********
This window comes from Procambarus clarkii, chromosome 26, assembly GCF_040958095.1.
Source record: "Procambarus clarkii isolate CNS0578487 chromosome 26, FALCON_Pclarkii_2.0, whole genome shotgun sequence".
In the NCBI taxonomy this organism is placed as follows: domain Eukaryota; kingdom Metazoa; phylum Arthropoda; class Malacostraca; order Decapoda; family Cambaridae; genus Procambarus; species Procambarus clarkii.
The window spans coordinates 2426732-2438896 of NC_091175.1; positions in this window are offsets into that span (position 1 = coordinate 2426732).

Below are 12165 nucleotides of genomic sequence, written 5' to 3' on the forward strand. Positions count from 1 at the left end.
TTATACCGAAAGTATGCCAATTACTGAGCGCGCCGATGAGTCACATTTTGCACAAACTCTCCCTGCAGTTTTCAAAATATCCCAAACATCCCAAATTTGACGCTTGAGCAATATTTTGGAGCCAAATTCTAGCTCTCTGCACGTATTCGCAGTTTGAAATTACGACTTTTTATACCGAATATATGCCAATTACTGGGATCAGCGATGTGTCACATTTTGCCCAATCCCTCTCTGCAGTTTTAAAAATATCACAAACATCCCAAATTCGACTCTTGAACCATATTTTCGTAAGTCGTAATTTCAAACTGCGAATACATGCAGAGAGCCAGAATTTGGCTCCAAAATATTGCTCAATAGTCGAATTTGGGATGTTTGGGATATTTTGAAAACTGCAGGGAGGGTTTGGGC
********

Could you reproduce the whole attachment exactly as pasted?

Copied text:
This window comes from Procambarus clarkii, chromosome 26, assembly GCF_040958095.1.
Source record: "Procambarus clarkii isolate CNS0578487 chromosome 26, FALCON_Pclarkii_2.0, whole genome shotgun sequence".
In the NCBI taxonomy this organism is placed as follows: domain Eukaryota; kingdom Metazoa; phylum Arthropoda; class Malacostraca; order Decapoda; family Cambaridae; genus Procambarus; species Procambarus clarkii.
The window spans coordinates 2426732-2438896 of NC_091175.1; positions in this window are offsets into that span (position 1 = coordinate 2426732).

Below are 12165 nucleotides of genomic sequence, written 5' to 3' on the forward strand. Positions count from 1 at the left end.
TTATACCGAAAGTATGCCAATTACTGAGCGCGCCGATGAGTCACATTTTGCACAAACTCTCCCTGCAGTTTTCAAAATATCCCAAACATCCCAAATTTGACGCTTGAGCAATATTTTGGAGCCAAATTCTAGCTCTCTGCACGTATTCGCAGTTTGAAATTACGACTTTTTATACCGAATATATGCCAATTACTGGGATCAGCGATGTGTCACATTTTGCCCAATCCCTCTCTGCAGTTTTAAAAATATCACAAACATCCCAAATTCGACTCTTGAACCATATTTTCGTAAGTCGTAATTTCAAACTGCGAATACATGCAGAGAGCCAGAATTTGGCTCCAAAATATTGCTCAATAGTCGAATTTGGGATGTTTGGGATATTTTGAAAACTGCAGGGAGGGTTTGGGC